The United States produces about 4.2 PWh (1 petawatt is 1x10^15) of electricity every year. Per day, that is about 12 TWh. Let’s say we wanted to time shift 25% of that energy from one point of the day to another, twice per day. For example, your wind farm output might be sagging in the early morning, and your solar output isn’t expected to ramp for another 4 hours or so. And then again in the afternoon.
That would require us to have 4 TWh of storage that went through two cycles each day.
Tesla’s Gigafactory is currently producing about 20 GWh of cells every year. Each cell can deliver 100% discharge for about 500 cycles. If you only discharge from 90% to 40%, though, you can get a thousand or more cycles. But let’s say the batteries will get discharged to the point that will yield exactly 730 cycles (365 * 2) and that will still give us 20 GWh of storage. It’s optimistic, but good enough for now.
To rely on cells to provide time-shifting for this 4 TWh of storage would require 200 Gigafactories, with 100% of their output making cells for the grid 24x7. And because the batteries would be used up after a year (700 cycles) you’d need to have those 200 factories making replacement batteries continuously.
A single 19 WH 21700 cell is about 70g. This means we’d need about 200B cells made per year, and about 15B kg of finished goods. Mining has roughly a 50:1 return by weight (gold is 150K:1, copper is 10:1, coal is very close to 1:1), which means you’d need to mine about 700B kg, or 700M tons of earth, to begin the process of making these cells. Mining costs for ore in general are perhaps $10/ton.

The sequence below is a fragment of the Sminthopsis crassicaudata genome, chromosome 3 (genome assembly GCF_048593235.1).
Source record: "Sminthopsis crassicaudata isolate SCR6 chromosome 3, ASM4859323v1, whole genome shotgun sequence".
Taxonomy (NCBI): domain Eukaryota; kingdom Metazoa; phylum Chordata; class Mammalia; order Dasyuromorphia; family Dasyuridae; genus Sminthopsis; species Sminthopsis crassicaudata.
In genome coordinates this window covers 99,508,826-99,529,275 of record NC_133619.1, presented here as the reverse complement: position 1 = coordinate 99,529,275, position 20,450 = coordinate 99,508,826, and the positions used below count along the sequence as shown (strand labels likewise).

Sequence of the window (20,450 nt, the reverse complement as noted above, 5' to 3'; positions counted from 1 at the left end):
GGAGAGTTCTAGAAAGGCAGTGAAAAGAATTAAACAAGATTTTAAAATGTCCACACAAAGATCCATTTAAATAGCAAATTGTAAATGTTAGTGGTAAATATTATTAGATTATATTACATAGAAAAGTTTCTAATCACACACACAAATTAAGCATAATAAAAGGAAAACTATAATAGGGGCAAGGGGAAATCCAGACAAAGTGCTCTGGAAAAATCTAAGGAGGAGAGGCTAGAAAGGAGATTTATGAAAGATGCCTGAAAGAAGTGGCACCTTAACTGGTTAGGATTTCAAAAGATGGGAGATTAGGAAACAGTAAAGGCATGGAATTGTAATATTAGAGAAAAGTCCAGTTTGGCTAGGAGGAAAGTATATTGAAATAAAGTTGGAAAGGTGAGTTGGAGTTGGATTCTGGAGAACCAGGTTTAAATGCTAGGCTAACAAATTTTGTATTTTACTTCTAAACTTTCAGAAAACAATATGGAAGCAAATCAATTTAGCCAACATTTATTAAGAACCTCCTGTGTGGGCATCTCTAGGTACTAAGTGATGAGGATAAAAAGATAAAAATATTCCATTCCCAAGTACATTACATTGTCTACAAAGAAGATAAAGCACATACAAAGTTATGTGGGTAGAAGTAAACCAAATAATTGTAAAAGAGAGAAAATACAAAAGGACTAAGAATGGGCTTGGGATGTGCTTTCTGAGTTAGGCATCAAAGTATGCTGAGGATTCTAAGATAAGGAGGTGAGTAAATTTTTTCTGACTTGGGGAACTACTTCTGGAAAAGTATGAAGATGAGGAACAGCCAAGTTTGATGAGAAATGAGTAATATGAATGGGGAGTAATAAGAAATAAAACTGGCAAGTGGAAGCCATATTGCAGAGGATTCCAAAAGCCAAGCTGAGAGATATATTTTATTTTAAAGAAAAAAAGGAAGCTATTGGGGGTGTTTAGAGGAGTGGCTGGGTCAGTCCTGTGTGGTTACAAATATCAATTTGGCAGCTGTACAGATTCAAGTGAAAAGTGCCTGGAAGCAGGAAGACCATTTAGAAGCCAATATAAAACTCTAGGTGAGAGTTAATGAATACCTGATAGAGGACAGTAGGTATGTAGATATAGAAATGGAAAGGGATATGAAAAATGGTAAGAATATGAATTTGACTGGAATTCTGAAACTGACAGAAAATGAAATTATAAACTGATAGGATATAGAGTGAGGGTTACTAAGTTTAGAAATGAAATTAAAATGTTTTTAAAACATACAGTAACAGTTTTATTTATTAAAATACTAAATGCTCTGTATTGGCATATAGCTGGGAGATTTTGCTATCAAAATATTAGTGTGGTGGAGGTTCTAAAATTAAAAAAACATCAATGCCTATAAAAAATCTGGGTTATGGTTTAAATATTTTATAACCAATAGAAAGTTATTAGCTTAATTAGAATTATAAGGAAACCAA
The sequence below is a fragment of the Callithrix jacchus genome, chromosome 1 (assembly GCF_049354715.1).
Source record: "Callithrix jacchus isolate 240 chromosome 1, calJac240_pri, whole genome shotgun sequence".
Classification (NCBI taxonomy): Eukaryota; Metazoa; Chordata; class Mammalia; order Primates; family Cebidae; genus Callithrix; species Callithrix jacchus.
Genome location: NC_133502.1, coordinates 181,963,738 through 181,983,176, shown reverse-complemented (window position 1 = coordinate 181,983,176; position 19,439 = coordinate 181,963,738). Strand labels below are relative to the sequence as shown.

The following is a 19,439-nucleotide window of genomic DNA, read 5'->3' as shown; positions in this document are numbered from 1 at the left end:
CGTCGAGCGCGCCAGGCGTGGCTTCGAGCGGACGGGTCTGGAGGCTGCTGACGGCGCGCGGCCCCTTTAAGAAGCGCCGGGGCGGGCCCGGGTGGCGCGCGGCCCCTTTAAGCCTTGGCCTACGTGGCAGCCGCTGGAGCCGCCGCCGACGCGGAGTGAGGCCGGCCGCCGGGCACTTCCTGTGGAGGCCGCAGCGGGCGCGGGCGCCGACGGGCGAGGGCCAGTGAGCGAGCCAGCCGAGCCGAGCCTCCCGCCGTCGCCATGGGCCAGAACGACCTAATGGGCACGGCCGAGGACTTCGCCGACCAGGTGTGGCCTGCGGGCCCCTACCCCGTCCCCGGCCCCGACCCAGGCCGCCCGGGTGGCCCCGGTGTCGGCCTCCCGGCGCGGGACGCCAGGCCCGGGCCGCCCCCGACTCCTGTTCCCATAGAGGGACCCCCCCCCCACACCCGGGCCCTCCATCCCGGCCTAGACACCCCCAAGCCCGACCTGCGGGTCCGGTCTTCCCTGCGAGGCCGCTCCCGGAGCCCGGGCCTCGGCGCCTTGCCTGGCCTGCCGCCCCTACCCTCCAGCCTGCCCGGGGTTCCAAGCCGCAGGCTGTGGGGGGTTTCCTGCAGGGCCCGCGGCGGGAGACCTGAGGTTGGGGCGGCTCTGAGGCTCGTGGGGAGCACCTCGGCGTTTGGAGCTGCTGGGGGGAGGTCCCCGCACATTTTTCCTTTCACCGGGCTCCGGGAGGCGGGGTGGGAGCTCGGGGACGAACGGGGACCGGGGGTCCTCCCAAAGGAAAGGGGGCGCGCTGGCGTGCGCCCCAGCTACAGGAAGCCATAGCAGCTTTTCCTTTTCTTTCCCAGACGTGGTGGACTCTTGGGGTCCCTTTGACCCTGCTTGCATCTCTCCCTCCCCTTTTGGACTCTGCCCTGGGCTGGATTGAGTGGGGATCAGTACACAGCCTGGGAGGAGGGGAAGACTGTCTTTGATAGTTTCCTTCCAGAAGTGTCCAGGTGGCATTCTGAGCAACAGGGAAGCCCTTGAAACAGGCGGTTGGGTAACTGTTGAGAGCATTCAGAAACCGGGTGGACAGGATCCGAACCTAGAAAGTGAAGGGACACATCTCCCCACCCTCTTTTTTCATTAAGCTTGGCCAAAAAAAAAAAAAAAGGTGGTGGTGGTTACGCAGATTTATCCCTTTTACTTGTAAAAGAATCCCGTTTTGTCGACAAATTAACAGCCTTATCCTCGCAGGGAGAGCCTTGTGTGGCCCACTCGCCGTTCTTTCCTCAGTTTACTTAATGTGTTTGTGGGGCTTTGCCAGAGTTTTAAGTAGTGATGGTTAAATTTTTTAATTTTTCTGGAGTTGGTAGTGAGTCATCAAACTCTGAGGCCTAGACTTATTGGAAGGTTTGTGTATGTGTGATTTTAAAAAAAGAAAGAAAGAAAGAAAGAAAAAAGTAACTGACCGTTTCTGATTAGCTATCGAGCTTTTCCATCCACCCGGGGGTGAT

The US mining industry processed 1200M tons of coal last year .So, the mining effort for batteries would be on par with that of coal today. And just as we see train cars chugging across the midwest carrying and endless chain of coal, we’d see those same train cars carrying the other raw materials needed to make the cells. Non-stop. 24x7.
If the mining cost is about $7B annually, the selling price of these cells at $100 kWh would be $400B/year. Thus the mining cost would be about 2% of the delivered cell cost. Very small.
For comparison, hydro storage would be similarly challenging. Hoover Dam produces about 4 TWh of energy each year. We’d need 365 strategically located Hoover Dams to time-shift the energy target above. That has a much smaller chance of happening than a lot of Gigafactories.
The summary is this: Time-shfiting energy would require a massive undertaking. It’s doable, but it’s not something that could be started anytime soon. Just the mining aspect alone would prompt decades of fights in the court. That battle has already begun.
A final thought: The US drives about 3T miles per year. At 300 wh/mile, that’s another 900 TWh of electricity needed, or about 20% of our current consumption. In other words, the demand side will be going up a fair bit over the next decade or two.